Not only will you increase the likelihood of losing symmetry, adding more fat than needed, and losing sight of your end goal, but continuously shoveling as much food down your throat as you can is a poor long-term strategy that can have negative impacts on your health. To name a few, you may experience blunted insulin sensitivity, appetite irregularity, and a poor relationship with food itself.


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To that end, you want to avoid eating as much food as you can physically stomach at every chance you get. The fact that you have more freedom in terms of food choices and amounts doesn’t mean you should abuse said freedom.

To sum this up, the operative point here is a simple fact that you can overdo your caloric intake. Should you end up accruing too much body fat, not only will you have to deal with the deleterious effects of systemic inflammation and rampant health markers, but you’ll make your diet that much harder on yourself.

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Lesson 3: Your Body has the final say

You can have the best-laid plan in the world, everything down pat, and every advantage in the world — meals prepped for you, no stress, healthy relationships, a robust social life, and the list goes on. But if your body has other ideas...well, to be honest, you’re fucked.

To share a personal example: In the midst of my off-season, it was clear that I was pushing the threshold for how much body fat I was accumulating, so we (my coach and I) set out to strip some of that away. With an initial cut of adding in three cardio sessions per week, and slashing carbs by 50%, we envisioned this only taking three to four weeks to reset before pushing back up again.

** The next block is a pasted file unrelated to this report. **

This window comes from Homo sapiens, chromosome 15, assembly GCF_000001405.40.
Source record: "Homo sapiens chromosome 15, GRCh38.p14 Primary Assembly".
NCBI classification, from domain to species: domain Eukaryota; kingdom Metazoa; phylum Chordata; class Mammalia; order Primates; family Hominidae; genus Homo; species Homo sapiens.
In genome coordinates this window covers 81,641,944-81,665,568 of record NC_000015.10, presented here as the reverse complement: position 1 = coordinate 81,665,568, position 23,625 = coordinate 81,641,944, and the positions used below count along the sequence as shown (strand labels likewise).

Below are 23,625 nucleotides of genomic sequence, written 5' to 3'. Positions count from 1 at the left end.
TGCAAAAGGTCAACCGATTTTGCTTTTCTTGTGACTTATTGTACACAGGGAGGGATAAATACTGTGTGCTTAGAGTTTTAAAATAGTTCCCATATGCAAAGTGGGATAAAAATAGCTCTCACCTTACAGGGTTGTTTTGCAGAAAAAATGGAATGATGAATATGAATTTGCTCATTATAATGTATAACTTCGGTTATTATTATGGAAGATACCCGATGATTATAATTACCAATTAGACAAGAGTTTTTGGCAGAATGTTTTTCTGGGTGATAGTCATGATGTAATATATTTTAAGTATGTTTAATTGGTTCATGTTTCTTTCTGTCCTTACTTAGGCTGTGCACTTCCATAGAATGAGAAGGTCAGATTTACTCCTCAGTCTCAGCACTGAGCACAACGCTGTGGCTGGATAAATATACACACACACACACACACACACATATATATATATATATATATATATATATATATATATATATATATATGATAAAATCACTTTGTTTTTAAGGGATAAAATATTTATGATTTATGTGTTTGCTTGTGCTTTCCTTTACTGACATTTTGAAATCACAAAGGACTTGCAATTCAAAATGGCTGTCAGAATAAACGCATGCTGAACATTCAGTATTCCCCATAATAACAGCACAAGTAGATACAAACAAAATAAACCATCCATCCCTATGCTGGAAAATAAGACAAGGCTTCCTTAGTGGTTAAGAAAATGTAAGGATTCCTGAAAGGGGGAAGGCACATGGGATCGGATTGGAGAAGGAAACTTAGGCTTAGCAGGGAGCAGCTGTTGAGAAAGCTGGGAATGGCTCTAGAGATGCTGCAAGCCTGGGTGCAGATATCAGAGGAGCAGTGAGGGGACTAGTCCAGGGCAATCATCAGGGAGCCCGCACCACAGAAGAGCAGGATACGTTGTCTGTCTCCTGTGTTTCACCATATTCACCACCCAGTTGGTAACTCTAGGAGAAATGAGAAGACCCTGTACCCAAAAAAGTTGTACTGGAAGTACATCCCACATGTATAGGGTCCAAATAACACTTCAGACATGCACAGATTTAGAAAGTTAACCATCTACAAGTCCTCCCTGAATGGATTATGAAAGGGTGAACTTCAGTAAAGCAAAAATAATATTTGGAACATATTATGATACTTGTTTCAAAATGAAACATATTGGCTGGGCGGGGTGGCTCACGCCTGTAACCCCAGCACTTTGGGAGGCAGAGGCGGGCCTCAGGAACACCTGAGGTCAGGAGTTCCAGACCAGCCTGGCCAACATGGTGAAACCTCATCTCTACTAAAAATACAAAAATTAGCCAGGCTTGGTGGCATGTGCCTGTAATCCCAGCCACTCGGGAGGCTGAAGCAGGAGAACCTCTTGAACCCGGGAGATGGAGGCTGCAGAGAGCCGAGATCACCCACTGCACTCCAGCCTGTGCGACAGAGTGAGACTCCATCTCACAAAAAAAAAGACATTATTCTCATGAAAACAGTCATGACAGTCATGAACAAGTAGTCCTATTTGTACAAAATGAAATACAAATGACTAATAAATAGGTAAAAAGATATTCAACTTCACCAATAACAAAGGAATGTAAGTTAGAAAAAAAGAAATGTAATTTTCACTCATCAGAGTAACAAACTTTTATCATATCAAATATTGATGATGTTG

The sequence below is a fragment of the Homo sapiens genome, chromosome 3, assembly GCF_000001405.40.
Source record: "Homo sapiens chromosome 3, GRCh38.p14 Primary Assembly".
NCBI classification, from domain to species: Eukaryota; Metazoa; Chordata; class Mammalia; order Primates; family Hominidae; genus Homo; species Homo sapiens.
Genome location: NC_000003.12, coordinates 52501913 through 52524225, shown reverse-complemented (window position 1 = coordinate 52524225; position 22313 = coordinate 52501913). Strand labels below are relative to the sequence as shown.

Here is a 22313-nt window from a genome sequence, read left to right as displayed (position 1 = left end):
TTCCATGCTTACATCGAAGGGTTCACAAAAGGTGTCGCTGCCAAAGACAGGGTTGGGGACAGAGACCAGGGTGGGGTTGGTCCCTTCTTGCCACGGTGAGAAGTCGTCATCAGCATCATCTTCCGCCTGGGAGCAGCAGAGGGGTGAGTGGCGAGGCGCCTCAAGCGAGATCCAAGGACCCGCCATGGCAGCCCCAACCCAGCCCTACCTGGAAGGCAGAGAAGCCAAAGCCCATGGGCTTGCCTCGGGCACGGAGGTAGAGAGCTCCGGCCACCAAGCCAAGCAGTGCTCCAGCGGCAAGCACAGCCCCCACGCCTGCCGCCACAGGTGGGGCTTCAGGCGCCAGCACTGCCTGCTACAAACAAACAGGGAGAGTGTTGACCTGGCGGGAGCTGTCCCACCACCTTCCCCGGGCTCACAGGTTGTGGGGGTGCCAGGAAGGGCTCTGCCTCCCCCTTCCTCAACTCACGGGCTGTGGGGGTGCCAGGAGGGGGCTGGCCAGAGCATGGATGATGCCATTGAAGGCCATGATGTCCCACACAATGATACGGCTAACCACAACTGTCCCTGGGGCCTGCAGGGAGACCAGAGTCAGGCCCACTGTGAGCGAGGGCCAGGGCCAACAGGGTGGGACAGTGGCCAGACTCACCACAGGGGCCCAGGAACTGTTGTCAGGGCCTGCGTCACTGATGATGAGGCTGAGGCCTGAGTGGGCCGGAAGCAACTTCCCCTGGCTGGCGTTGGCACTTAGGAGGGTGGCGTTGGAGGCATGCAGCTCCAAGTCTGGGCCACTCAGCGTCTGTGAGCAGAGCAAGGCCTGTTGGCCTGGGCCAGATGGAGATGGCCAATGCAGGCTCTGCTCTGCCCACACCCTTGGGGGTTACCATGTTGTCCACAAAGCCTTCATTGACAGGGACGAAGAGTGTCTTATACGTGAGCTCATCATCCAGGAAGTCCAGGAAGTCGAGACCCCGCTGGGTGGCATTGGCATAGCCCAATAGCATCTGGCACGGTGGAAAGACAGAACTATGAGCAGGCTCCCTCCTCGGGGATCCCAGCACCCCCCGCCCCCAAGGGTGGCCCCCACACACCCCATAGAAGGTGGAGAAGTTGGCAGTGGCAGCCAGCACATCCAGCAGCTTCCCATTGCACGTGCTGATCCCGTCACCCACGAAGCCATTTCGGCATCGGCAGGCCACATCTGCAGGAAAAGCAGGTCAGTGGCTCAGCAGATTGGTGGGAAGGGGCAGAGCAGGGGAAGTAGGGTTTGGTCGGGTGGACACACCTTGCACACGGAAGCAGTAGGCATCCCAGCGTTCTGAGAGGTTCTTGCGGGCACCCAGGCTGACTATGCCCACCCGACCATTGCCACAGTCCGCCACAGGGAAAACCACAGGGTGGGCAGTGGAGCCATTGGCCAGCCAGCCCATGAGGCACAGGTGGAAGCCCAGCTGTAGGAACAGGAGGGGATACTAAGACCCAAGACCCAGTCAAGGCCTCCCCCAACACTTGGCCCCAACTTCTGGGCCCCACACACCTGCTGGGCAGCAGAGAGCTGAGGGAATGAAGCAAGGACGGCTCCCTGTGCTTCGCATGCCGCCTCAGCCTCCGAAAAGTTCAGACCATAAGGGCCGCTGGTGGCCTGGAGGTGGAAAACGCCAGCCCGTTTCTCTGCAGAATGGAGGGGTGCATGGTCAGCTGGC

On paper, it was a great plan. In reality, my body had other ideas and raised two stiff middle fingers to the both of us. For what dragged out to a total of eight weeks, my weight didn’t budge (despite bringing carbs down even further), my appetite didn’t come back, and I only got marginally leaner. This was my body doing its own thing, regardless of the plan we had. This is why your body will always have the final say. Learn to heed its words.

The Final Reps

To use one of my favorite phrases surrounding muscle growth, tissue takes time. There is no silver bullet, no magic pill, and no shortcuts to adding quality mass to your physique, competitor or not. Your threshold for building muscle and developing your physique is capped by two things:

  1. Your genetic potential (of which there’s not much you can do to change that).
  2. Your ability to remain consistent, keep your head down, and put in the work, even when it may seem fruitless.

Remember the fact that building muscle is a game of reps across all facets of training, and always will be. Remember that doing whatever you can to watch the scale rise for the sake of doing so is not a healthy or viable long-term plan. Remember that your body will always have the final say on what happens, no matter what.

In closing, once more with feeling: tissue takes time.